Delegate Name: Emerson Abbo
Universal jurisdiction is a legal principle that allows for the prosecution of heinous crimes across international borders. As a determined contributor to international peacekeeping, Italy has participated in 30 United Nations peacekeeping missions, is the seventh largest financial contributor to United Nations peacekeeping missions, and has been elected for seven separate terms on the United Nations Security Council. Italy’s long history of drafting and adopting various humanitarian laws promotes human rights and justice on a national and international stage. In accordance with this tradition, Italy believes that universal jurisdiction is necessary to establish justice and promote peace.
Committed to fighting for human rights, Italy asserted universal jurisdiction in a 2007 trial. Specifically, in 2005, Italian Judge Guido Salvini issued warrants for the arrest of 22 alleged operatives of the Central Intelligence Agency. He claimed the abduction and torture of suspected terrorist Abu Omar violated Italian sovereignty and international law. Then, an Italian court issued a European Arrest Warrant for the 22 suspects. Additionally, the Justice Minister refused a United States extradition request. In the end, 26 Americans and nine Italians were indited. Abu Omar was tortured in Egypt, outside Italy’s borders, but not outside Italy’s scope of justice. Additionally, Italy is party to the Convention against Torture and Other Cruel, Inhuman or Degrading Treatment or Punishments, the Rome Statute of the International Criminal Court, and the Gevena Conventions. By participating in these agreements, Italy may practice universal jurisdiction and continue fighting for justice. Italy serves as an example for other nations dedicated to combating crimes against humanity, torture, war crimes, crimes of aggression, and other atrocious actions.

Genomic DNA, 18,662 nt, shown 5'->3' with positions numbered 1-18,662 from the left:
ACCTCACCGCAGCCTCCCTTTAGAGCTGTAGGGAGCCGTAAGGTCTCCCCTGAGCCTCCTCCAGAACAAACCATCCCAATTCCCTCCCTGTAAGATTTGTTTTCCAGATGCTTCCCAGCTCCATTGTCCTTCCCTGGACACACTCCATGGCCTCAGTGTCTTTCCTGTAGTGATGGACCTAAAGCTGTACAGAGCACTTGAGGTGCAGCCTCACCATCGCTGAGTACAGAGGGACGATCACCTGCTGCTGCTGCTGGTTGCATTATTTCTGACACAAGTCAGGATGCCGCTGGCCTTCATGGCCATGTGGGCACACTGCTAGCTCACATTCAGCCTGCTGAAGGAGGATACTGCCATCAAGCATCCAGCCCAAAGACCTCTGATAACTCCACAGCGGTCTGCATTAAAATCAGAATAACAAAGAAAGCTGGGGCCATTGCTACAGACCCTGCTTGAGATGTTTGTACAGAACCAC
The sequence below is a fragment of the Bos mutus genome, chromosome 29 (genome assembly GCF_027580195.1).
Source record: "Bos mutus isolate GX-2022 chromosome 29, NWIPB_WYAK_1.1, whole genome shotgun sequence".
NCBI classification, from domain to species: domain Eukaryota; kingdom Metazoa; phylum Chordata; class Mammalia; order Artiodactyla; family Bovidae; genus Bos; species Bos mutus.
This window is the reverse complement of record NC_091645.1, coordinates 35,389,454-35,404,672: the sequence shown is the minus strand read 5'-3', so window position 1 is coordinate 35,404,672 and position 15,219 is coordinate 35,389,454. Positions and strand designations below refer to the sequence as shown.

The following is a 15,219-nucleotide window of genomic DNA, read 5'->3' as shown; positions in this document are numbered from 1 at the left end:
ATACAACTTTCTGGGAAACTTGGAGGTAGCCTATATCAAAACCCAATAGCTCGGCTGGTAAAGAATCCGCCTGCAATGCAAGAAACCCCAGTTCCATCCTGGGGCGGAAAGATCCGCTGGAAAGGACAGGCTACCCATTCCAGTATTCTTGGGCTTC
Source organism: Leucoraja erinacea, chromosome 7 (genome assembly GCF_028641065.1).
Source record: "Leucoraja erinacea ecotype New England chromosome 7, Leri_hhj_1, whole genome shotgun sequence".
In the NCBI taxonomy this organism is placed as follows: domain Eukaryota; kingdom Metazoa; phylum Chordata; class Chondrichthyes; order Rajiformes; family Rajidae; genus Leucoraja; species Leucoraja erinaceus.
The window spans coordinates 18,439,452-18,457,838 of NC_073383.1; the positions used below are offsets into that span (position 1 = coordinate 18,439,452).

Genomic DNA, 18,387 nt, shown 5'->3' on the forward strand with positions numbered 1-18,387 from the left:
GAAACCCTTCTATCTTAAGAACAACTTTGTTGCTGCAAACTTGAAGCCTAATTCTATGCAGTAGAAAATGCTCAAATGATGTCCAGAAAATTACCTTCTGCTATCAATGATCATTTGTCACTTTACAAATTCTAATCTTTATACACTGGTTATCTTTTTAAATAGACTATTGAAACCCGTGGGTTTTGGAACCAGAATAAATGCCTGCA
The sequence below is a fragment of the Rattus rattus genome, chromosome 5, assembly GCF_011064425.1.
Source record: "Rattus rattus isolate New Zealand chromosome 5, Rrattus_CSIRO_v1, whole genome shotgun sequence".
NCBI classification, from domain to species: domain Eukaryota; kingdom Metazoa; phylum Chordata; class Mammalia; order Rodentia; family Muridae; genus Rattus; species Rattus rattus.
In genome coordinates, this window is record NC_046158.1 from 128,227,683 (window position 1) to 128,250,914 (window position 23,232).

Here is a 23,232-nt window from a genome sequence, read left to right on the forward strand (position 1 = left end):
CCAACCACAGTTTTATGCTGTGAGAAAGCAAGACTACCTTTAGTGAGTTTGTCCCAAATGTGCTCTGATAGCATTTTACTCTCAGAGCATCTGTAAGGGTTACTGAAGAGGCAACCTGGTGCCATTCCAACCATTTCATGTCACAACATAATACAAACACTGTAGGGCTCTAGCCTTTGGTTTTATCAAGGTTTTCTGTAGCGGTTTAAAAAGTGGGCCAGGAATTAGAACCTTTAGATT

The Italian Republic urges the United Nations to establish clearer guidelines and common objectives for applying universal jurisdiction. Additionally, ensuring fair due process and eradicating corruption through thorough and frequent investigations is necessary for the cooperation of various states and international courts. Italy urges the international community to consider universal jurisdiction’s potential for further advancing human rights. Ultimately, states must discuss the potential of a more centralized, coordinated, and clear structure. A competent framework is strong enough to evenly and frequently apply universal jurisdiction.